The Bush Administration says
    using the public’s money
    to lie to the public
    is perfectly OK

More shamelessness.

The GAO says it’s illegal for the government to spend money on covert domestic propaganda: for example, sending out fake TV “news stories” with fake journalists to push the Administration’s policies. The Justice Department and OMB say otherwise, and have told the agencies they can go right ahead and do what the GAO says is against the law.

Like the DeLay nonsense, this is all a gift to the Democrats, who, if they’re smart, will fight the next two elections on corruption and lawbreaking in Washington. If I were running Wesley Clark’s or Mark Warner’s Presidential campaign, I’d try to make this issue my own.

Author: Mark Kleiman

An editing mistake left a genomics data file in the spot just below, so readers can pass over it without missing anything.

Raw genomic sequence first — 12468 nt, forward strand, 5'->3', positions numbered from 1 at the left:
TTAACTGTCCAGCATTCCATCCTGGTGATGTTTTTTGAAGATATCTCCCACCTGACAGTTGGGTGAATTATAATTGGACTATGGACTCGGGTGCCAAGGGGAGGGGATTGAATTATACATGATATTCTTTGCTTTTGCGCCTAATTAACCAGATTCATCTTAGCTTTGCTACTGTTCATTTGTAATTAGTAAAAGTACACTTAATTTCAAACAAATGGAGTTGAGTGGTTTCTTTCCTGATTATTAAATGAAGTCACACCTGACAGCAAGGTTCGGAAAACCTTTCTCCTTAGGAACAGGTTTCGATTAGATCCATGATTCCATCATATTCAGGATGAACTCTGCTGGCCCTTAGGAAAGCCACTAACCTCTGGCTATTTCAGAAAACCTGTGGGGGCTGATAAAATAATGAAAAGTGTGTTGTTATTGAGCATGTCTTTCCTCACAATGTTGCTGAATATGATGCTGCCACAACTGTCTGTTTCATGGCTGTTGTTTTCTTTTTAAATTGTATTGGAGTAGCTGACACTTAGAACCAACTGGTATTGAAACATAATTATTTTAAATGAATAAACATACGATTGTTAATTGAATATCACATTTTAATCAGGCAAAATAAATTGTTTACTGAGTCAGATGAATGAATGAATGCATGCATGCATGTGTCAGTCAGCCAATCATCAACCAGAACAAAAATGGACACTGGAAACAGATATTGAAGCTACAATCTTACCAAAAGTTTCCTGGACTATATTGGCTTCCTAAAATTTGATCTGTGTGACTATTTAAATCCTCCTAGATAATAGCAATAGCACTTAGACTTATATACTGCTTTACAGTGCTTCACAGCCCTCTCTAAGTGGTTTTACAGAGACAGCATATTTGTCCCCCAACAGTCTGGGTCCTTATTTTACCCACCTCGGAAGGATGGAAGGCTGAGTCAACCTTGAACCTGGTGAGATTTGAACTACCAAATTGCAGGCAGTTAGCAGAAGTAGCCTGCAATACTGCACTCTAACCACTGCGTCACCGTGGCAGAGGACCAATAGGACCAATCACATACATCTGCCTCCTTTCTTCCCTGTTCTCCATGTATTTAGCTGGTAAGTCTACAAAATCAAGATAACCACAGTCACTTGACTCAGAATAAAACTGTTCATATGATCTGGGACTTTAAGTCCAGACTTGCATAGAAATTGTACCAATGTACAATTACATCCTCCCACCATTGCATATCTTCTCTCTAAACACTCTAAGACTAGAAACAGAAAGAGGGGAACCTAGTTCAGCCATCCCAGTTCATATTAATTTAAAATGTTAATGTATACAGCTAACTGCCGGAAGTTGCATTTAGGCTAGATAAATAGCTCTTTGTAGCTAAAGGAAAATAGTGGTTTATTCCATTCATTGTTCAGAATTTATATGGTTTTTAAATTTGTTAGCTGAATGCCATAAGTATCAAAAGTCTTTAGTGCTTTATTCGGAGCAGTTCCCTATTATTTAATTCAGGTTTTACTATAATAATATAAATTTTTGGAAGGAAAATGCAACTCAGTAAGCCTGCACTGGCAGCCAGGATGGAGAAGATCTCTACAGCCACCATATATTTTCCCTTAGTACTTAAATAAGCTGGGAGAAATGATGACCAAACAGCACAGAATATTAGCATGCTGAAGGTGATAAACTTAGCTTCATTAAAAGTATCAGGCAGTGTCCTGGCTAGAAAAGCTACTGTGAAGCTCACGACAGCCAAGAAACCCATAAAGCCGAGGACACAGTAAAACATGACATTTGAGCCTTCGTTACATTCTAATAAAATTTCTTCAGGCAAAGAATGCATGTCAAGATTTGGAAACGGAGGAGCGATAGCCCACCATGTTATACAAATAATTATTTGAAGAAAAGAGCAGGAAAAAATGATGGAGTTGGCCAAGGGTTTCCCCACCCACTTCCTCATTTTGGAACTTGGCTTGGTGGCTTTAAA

Professor of Public Policy at the NYU Marron Institute for Urban Management and editor of the Journal of Drug Policy Analysis. Teaches about the methods of policy analysis about drug abuse control and crime control policy, working out the implications of two principles: that swift and certain sanctions don't have to be severe to be effective, and that well-designed threats usually don't have to be carried out. Books: Drugs and Drug Policy: What Everyone Needs to Know (with Jonathan Caulkins and Angela Hawken) When Brute Force Fails: How to Have Less Crime and Less Punishment (Princeton, 2009; named one of the "books of the year" by The Economist Against Excess: Drug Policy for Results (Basic, 1993) Marijuana: Costs of Abuse, Costs of Control (Greenwood, 1989) UCLA Homepage Curriculum Vitae Contact: